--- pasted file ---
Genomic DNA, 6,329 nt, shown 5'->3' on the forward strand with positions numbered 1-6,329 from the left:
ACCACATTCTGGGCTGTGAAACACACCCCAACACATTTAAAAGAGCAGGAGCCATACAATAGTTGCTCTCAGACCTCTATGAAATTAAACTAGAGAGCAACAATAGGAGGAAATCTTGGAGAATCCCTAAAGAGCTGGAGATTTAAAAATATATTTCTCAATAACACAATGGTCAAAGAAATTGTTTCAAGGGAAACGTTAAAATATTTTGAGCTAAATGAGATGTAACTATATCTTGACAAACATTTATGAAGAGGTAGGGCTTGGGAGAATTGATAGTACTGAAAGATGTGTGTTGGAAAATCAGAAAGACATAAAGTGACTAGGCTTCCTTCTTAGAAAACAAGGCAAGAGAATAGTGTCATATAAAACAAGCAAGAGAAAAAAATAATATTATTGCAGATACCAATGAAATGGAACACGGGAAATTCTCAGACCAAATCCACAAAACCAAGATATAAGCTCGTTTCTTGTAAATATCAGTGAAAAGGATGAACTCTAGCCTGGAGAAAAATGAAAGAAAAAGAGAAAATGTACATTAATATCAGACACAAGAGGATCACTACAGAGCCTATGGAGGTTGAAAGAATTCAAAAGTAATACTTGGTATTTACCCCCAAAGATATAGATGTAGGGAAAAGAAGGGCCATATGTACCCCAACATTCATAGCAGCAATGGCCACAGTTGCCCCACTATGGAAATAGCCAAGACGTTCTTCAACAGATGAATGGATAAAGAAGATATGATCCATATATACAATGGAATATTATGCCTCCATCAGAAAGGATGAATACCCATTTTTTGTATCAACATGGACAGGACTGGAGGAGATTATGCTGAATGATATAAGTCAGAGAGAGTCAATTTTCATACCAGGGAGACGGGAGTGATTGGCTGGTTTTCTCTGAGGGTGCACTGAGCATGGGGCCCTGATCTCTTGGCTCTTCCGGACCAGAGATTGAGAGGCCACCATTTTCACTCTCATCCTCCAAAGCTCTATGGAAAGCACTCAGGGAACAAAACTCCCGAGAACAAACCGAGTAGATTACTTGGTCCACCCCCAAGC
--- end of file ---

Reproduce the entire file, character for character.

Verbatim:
Genomic DNA, 6,329 nt, shown 5'->3' on the forward strand with positions numbered 1-6,329 from the left:
ACCACATTCTGGGCTGTGAAACACACCCCAACACATTTAAAAGAGCAGGAGCCATACAATAGTTGCTCTCAGACCTCTATGAAATTAAACTAGAGAGCAACAATAGGAGGAAATCTTGGAGAATCCCTAAAGAGCTGGAGATTTAAAAATATATTTCTCAATAACACAATGGTCAAAGAAATTGTTTCAAGGGAAACGTTAAAATATTTTGAGCTAAATGAGATGTAACTATATCTTGACAAACATTTATGAAGAGGTAGGGCTTGGGAGAATTGATAGTACTGAAAGATGTGTGTTGGAAAATCAGAAAGACATAAAGTGACTAGGCTTCCTTCTTAGAAAACAAGGCAAGAGAATAGTGTCATATAAAACAAGCAAGAGAAAAAAATAATATTATTGCAGATACCAATGAAATGGAACACGGGAAATTCTCAGACCAAATCCACAAAACCAAGATATAAGCTCGTTTCTTGTAAATATCAGTGAAAAGGATGAACTCTAGCCTGGAGAAAAATGAAAGAAAAAGAGAAAATGTACATTAATATCAGACACAAGAGGATCACTACAGAGCCTATGGAGGTTGAAAGAATTCAAAAGTAATACTTGGTATTTACCCCCAAAGATATAGATGTAGGGAAAAGAAGGGCCATATGTACCCCAACATTCATAGCAGCAATGGCCACAGTTGCCCCACTATGGAAATAGCCAAGACGTTCTTCAACAGATGAATGGATAAAGAAGATATGATCCATATATACAATGGAATATTATGCCTCCATCAGAAAGGATGAATACCCATTTTTTGTATCAACATGGACAGGACTGGAGGAGATTATGCTGAATGATATAAGTCAGAGAGAGTCAATTTTCATACCAGGGAGACGGGAGTGATTGGCTGGTTTTCTCTGAGGGTGCACTGAGCATGGGGCCCTGATCTCTTGGCTCTTCCGGACCAGAGATTGAGAGGCCACCATTTTCACTCTCATCCTCCAAAGCTCTATGGAAAGCACTCAGGGAACAAAACTCCCGAGAACAAACCGAGTAGATTACTTGGTCCACCCCCAAGC